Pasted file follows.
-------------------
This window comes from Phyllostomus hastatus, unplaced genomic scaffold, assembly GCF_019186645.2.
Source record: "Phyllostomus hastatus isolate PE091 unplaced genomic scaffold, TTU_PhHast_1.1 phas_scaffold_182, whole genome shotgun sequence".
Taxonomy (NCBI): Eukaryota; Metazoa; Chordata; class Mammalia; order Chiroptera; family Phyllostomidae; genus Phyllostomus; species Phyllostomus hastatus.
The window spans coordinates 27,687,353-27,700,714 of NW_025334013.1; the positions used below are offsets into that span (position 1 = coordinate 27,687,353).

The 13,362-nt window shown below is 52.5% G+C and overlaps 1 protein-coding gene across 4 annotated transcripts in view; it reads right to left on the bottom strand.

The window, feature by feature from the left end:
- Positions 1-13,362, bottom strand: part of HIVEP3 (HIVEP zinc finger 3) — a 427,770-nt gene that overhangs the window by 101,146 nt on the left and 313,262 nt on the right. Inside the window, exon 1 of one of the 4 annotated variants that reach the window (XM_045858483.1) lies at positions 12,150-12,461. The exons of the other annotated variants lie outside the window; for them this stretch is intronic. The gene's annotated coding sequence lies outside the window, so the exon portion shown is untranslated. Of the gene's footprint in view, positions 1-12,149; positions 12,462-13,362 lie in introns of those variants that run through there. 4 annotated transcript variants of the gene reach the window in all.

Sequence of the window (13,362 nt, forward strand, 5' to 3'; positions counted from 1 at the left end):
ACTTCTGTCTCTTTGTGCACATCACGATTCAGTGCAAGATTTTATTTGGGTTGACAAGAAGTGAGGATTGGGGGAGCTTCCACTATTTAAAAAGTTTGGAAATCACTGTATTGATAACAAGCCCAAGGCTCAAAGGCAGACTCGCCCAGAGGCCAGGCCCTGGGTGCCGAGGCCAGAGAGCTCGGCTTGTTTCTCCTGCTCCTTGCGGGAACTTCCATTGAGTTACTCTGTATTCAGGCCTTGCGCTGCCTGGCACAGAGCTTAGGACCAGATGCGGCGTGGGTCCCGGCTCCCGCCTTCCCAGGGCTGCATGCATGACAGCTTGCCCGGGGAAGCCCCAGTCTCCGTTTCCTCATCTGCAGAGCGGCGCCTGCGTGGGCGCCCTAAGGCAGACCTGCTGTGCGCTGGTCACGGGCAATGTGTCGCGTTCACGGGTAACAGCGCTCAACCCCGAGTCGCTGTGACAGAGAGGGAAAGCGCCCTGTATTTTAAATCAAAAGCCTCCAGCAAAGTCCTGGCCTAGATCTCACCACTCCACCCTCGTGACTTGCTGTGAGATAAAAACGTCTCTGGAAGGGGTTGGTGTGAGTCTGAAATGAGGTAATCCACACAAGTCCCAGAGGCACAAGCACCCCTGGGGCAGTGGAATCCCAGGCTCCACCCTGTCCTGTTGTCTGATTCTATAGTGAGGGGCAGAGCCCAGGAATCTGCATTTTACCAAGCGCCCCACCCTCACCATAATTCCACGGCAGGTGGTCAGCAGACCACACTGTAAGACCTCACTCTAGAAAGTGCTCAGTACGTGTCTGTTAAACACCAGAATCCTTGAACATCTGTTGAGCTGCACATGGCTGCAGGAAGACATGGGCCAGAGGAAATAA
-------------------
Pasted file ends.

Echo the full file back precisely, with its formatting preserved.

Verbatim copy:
This window comes from Phyllostomus hastatus, unplaced genomic scaffold, assembly GCF_019186645.2.
Source record: "Phyllostomus hastatus isolate PE091 unplaced genomic scaffold, TTU_PhHast_1.1 phas_scaffold_182, whole genome shotgun sequence".
Taxonomy (NCBI): Eukaryota; Metazoa; Chordata; class Mammalia; order Chiroptera; family Phyllostomidae; genus Phyllostomus; species Phyllostomus hastatus.
The window spans coordinates 27,687,353-27,700,714 of NW_025334013.1; the positions used below are offsets into that span (position 1 = coordinate 27,687,353).

The 13,362-nt window shown below is 52.5% G+C and overlaps 1 protein-coding gene across 4 annotated transcripts in view; it reads right to left on the bottom strand.

The window, feature by feature from the left end:
- Positions 1-13,362, bottom strand: part of HIVEP3 (HIVEP zinc finger 3) — a 427,770-nt gene that overhangs the window by 101,146 nt on the left and 313,262 nt on the right. Inside the window, exon 1 of one of the 4 annotated variants that reach the window (XM_045858483.1) lies at positions 12,150-12,461. The exons of the other annotated variants lie outside the window; for them this stretch is intronic. The gene's annotated coding sequence lies outside the window, so the exon portion shown is untranslated. Of the gene's footprint in view, positions 1-12,149; positions 12,462-13,362 lie in introns of those variants that run through there. 4 annotated transcript variants of the gene reach the window in all.

Sequence of the window (13,362 nt, forward strand, 5' to 3'; positions counted from 1 at the left end):
ACTTCTGTCTCTTTGTGCACATCACGATTCAGTGCAAGATTTTATTTGGGTTGACAAGAAGTGAGGATTGGGGGAGCTTCCACTATTTAAAAAGTTTGGAAATCACTGTATTGATAACAAGCCCAAGGCTCAAAGGCAGACTCGCCCAGAGGCCAGGCCCTGGGTGCCGAGGCCAGAGAGCTCGGCTTGTTTCTCCTGCTCCTTGCGGGAACTTCCATTGAGTTACTCTGTATTCAGGCCTTGCGCTGCCTGGCACAGAGCTTAGGACCAGATGCGGCGTGGGTCCCGGCTCCCGCCTTCCCAGGGCTGCATGCATGACAGCTTGCCCGGGGAAGCCCCAGTCTCCGTTTCCTCATCTGCAGAGCGGCGCCTGCGTGGGCGCCCTAAGGCAGACCTGCTGTGCGCTGGTCACGGGCAATGTGTCGCGTTCACGGGTAACAGCGCTCAACCCCGAGTCGCTGTGACAGAGAGGGAAAGCGCCCTGTATTTTAAATCAAAAGCCTCCAGCAAAGTCCTGGCCTAGATCTCACCACTCCACCCTCGTGACTTGCTGTGAGATAAAAACGTCTCTGGAAGGGGTTGGTGTGAGTCTGAAATGAGGTAATCCACACAAGTCCCAGAGGCACAAGCACCCCTGGGGCAGTGGAATCCCAGGCTCCACCCTGTCCTGTTGTCTGATTCTATAGTGAGGGGCAGAGCCCAGGAATCTGCATTTTACCAAGCGCCCCACCCTCACCATAATTCCACGGCAGGTGGTCAGCAGACCACACTGTAAGACCTCACTCTAGAAAGTGCTCAGTACGTGTCTGTTAAACACCAGAATCCTTGAACATCTGTTGAGCTGCACATGGCTGCAGGAAGACATGGGCCAGAGGAAATAA